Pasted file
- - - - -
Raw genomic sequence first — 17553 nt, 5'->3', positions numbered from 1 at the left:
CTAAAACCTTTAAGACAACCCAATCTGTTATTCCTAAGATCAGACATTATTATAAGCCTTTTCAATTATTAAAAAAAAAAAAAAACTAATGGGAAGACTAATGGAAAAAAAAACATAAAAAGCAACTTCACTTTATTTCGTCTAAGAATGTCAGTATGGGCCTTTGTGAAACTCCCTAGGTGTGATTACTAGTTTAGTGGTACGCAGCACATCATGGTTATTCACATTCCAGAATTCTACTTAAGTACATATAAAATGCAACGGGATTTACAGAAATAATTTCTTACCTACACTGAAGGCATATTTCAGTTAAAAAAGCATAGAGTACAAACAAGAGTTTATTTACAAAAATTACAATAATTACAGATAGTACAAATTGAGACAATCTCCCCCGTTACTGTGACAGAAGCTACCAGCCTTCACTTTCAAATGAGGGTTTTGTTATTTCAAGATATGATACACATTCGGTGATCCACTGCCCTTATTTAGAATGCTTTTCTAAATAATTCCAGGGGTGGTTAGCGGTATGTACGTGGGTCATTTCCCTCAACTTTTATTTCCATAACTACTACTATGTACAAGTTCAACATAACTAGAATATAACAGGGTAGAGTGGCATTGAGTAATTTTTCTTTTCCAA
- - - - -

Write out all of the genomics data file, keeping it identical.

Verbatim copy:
Raw genomic sequence first — 17553 nt, 5'->3', positions numbered from 1 at the left:
CTAAAACCTTTAAGACAACCCAATCTGTTATTCCTAAGATCAGACATTATTATAAGCCTTTTCAATTATTAAAAAAAAAAAAAAACTAATGGGAAGACTAATGGAAAAAAAAACATAAAAAGCAACTTCACTTTATTTCGTCTAAGAATGTCAGTATGGGCCTTTGTGAAACTCCCTAGGTGTGATTACTAGTTTAGTGGTACGCAGCACATCATGGTTATTCACATTCCAGAATTCTACTTAAGTACATATAAAATGCAACGGGATTTACAGAAATAATTTCTTACCTACACTGAAGGCATATTTCAGTTAAAAAAGCATAGAGTACAAACAAGAGTTTATTTACAAAAATTACAATAATTACAGATAGTACAAATTGAGACAATCTCCCCCGTTACTGTGACAGAAGCTACCAGCCTTCACTTTCAAATGAGGGTTTTGTTATTTCAAGATATGATACACATTCGGTGATCCACTGCCCTTATTTAGAATGCTTTTCTAAATAATTCCAGGGGTGGTTAGCGGTATGTACGTGGGTCATTTCCCTCAACTTTTATTTCCATAACTACTACTATGTACAAGTTCAACATAACTAGAATATAACAGGGTAGAGTGGCATTGAGTAATTTTTCTTTTCCAA